WASHINGTON – House Speaker John Boehner has offered to push any fight over the federal debt limit off for a year, a major concession that would deprive Republicans of leverage in the budget battle but is breathing new life into stalled talks over the year-end fiscal cliff.
The offer came Friday, according to people in both parties familiar with the talks, as part of the latest effort by Boehner, R-Ohio, to strike a deal with President Obama to replace more than $500 billion in painful deficit-reduction measures set to take effect in January.
With the national debt already bumping up against the $16.4 trillion cap set last year, Congress risks a government default unless it acts to raise the debt ceiling in the next few months.
Many Republicans had argued that party leaders should use the threat of default to demand additional spending cuts from Obama. But Boehners offer would head off that potentially nasty fight – at least until the end of next year. Boehners offer also includes a proposal to raise tax rates for millionaires, generating $460 billion over the next decade – about half what Obama has demanded from the wealthy, according to official estimates.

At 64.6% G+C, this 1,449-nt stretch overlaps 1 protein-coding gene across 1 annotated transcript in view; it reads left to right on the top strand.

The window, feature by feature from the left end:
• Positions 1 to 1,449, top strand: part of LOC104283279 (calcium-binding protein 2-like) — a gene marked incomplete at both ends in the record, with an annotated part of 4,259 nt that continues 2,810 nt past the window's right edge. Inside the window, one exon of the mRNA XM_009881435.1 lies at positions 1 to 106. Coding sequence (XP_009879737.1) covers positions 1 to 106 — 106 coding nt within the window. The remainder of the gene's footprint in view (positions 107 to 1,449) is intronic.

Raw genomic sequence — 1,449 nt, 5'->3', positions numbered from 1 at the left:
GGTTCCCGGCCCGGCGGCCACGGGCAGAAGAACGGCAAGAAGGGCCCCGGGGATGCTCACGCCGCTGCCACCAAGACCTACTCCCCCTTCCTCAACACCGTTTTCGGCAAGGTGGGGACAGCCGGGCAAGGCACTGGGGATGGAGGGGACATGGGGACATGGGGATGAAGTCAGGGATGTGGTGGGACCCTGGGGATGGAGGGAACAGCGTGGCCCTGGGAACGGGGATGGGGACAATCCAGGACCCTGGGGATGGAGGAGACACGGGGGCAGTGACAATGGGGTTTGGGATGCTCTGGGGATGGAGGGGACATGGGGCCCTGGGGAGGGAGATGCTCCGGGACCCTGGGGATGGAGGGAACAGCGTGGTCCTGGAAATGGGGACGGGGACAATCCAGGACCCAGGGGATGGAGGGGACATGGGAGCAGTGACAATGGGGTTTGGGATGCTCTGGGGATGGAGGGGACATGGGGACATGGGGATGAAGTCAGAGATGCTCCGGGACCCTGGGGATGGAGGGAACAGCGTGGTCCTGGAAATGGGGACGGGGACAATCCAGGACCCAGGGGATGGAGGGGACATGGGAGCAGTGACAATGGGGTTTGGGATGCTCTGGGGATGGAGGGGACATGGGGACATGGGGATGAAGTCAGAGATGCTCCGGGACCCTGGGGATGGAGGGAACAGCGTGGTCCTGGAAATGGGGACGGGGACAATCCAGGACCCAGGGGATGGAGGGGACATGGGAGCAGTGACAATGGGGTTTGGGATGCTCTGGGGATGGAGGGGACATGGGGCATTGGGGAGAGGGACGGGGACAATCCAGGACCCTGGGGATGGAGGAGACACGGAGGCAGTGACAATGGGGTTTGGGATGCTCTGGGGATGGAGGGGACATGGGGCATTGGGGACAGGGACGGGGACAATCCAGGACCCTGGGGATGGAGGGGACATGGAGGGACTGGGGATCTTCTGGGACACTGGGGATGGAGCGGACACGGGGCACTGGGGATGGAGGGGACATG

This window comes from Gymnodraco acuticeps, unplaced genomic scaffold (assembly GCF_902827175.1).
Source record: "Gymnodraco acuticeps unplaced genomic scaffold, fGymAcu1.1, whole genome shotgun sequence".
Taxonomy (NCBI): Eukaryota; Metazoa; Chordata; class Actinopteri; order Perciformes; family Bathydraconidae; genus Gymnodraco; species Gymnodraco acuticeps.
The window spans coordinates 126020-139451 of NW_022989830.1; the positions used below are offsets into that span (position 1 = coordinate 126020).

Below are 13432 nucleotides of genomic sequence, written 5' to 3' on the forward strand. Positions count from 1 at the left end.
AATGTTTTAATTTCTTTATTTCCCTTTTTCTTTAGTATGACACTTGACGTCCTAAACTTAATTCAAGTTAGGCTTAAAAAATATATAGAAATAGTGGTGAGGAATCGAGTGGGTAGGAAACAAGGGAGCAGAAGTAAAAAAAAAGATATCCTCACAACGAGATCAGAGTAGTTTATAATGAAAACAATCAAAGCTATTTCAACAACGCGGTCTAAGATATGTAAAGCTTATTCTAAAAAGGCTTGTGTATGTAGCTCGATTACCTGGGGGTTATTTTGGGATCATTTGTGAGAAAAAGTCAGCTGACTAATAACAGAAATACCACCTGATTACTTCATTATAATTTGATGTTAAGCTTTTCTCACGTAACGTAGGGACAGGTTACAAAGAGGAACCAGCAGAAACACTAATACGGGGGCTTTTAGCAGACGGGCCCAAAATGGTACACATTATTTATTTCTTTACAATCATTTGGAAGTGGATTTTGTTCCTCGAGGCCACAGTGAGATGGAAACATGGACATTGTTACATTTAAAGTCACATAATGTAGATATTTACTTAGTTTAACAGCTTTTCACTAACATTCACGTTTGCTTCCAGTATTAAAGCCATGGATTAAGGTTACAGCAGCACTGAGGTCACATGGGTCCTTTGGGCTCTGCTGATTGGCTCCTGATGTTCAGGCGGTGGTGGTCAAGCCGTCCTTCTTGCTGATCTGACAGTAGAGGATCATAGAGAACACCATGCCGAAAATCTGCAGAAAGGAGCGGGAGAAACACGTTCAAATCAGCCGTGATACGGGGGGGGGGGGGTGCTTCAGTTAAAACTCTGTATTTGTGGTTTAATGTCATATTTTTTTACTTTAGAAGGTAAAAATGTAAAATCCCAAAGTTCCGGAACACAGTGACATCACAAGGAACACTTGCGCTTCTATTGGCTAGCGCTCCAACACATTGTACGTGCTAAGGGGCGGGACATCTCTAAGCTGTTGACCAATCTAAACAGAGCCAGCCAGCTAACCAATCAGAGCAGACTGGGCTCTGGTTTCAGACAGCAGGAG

The White House rejected the offer, saying it would raise too little cash to significantly dent record budget deficits and do nothing to extend emergency unemployments benefits into the new year, according to a Democrat familiar with the talks.
But the tax offer was viewed as a breakthrough, the Democrat said. Senior White House officials remained in contact with Boehners staff throughout the weekend in a sign that serious negotiations had finally begun after weeks of stalemate and partisan posturing.
Recognizing the importance of raising tax rates is a big, positive and important step, said former White House economic adviser Lawrence Summers, who emphasized that he was not speaking for the Obama administration.
All told, Boehners proposal would generate about $2 trillion in savings over the next decade, split equally between new taxes and spending cuts, according to a Republican familiar with the talks.
On the tax side, about $460 billion would be locked in by letting the George W. Bush-era tax cuts expire on income over $1 million a year.
In exchange for the higher tax rates for millionaires, Boehner is demanding changes to federal health and retirement programs. Boehner wants $1 trillion in total savings.